Could an oyster reef do even more for water quality than hosting a bunch of water-filtering shellfish?
That’s the question the Chesapeake Bay Foundation is trying to answer this summer in Maryland’s Severn River.
In collaboration with a pair of scientists, the Annapolis-based environmental group has placed 240 concrete “reef balls” in the Western Shore tributary of the Bay. They’ve been seeded with about 400,000 baby oysters, called spat, so tiny that they’re almost invisible to the naked eye.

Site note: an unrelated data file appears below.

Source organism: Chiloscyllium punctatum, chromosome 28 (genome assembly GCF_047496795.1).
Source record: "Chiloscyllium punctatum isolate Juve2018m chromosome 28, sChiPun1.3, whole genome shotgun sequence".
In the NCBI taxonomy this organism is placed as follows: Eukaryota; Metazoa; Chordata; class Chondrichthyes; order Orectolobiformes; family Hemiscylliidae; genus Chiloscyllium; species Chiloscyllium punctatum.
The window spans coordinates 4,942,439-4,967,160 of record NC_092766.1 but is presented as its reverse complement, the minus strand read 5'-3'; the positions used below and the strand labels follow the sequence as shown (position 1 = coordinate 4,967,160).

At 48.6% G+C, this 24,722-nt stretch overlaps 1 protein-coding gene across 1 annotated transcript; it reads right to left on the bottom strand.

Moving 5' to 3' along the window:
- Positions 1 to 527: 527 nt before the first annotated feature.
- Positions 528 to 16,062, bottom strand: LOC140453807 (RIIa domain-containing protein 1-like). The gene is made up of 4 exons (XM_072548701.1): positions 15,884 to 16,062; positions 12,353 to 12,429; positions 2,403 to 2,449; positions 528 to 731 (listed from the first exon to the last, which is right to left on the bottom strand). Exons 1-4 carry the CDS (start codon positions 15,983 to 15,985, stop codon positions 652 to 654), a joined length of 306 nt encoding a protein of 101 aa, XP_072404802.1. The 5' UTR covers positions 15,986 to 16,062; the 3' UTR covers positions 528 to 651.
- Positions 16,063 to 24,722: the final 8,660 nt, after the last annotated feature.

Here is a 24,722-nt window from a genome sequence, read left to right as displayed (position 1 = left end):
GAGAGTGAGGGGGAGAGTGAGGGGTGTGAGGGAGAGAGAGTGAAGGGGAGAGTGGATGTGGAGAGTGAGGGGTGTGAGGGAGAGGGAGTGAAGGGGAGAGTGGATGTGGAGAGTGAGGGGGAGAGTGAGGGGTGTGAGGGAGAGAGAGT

The research team wants to see if the squat, bullet-shaped reef balls can alter water currents enough to keep fish and shellfish from being stressed or even suffocated by dead zones — places where dissolved oxygen drops to dangerously low levels in warmer weather.[Continue Reading]